Indeed, the process of becoming a professional appraiser is extensive. In many states, it can take between two and five years, depending on the type of license. Basically, there are two main types of real estate appraisers: licensed and certified. A licensed designation requires a minimum 150 hours of coursework and 2,000 hours of apprenticeship in no less than 12 months, but it does not require any sort of college degree. Licensed appraisers, though, can only work on noncomplex jobs in which the real estate is valued at $1 million or less.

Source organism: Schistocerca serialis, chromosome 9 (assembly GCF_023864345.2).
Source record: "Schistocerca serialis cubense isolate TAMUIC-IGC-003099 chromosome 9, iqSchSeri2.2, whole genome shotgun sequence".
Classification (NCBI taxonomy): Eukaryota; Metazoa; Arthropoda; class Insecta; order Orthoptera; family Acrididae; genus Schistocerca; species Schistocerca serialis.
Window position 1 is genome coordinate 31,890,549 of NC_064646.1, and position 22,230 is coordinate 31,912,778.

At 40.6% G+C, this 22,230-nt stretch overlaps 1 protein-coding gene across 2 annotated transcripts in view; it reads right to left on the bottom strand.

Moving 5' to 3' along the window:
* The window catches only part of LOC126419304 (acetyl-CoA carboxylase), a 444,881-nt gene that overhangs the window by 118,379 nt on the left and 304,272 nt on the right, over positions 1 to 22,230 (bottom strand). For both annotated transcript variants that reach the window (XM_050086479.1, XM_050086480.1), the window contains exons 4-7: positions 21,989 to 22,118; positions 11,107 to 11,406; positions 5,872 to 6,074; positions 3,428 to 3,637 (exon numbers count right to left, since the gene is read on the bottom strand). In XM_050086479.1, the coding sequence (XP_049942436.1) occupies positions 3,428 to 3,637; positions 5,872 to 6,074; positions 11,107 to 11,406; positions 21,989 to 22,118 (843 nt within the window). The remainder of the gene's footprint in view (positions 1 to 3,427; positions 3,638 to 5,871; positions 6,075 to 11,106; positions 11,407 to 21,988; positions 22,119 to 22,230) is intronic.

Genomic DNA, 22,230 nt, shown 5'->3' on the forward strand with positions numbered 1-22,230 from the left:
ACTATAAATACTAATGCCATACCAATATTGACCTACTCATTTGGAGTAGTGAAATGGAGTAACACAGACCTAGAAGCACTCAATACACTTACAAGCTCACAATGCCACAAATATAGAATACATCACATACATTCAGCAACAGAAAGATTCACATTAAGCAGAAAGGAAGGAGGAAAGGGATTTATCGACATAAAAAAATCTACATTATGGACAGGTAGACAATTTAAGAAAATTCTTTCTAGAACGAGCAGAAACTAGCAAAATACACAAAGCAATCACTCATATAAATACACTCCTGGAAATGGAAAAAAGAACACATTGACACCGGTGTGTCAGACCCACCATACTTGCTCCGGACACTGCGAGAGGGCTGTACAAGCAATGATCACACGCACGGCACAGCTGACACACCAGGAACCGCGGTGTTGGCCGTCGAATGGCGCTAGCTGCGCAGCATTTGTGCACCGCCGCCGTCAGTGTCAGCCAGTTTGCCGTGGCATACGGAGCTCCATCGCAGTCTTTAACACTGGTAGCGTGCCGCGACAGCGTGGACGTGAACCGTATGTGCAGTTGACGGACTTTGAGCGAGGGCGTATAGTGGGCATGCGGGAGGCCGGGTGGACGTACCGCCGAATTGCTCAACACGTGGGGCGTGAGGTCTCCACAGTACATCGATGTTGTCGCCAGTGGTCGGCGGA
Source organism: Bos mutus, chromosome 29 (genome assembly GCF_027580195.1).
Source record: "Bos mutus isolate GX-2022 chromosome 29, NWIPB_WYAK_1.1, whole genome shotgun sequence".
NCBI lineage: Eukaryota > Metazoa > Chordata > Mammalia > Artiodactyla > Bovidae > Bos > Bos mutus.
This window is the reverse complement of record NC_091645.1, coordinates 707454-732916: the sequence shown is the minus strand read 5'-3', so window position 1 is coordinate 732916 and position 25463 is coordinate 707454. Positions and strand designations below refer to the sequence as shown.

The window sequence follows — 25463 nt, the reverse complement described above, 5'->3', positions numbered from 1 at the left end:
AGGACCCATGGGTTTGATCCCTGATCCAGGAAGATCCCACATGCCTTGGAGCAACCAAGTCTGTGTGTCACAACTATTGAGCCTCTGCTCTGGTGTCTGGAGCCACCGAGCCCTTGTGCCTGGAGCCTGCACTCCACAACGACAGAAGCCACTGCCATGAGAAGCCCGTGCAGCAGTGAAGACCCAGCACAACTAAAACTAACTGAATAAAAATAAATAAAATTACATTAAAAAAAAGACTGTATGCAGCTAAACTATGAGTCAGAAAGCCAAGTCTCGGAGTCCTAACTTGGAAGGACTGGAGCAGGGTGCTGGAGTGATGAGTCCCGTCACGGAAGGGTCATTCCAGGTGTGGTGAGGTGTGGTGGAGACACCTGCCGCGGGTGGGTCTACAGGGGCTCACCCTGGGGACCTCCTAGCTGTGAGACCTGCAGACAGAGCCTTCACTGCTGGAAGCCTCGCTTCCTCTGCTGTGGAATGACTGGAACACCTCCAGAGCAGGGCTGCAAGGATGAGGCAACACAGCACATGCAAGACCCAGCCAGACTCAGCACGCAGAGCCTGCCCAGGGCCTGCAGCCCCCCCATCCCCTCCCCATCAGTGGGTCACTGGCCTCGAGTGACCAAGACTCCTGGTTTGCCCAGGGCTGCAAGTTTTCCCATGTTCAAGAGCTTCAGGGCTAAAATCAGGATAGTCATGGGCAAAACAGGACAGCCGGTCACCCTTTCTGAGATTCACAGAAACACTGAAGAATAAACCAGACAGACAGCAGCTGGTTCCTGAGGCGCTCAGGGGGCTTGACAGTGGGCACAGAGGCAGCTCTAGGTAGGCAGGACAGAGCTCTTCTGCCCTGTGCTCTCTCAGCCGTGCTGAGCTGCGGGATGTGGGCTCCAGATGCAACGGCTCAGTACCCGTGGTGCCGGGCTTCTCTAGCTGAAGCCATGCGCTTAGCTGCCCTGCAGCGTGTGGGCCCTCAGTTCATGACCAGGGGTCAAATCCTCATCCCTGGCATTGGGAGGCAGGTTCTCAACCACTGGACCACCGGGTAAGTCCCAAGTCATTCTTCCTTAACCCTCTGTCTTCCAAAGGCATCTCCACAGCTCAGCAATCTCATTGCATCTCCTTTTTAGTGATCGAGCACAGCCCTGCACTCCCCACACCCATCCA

Certified appraisers are the only professionals approved to work on FHA-insured HECM loans. As a specialized product designed for members of a protected class, more experience is needed to handle HECM loans, and the pool of qualified appraisers to draw from is significantly smaller as the process to obtain this designation is far more intense. Certified appraisers must complete a minimum of 210 hours of coursework, and they must have an associate’s degree or 21 college semester credits in related coursework. Most importantly, they must also complete a 2,500-hour apprenticeship in no less than two years under a supervising appraiser. For many, it’s this mandatory mentorship that is a large part of the industry’s problem.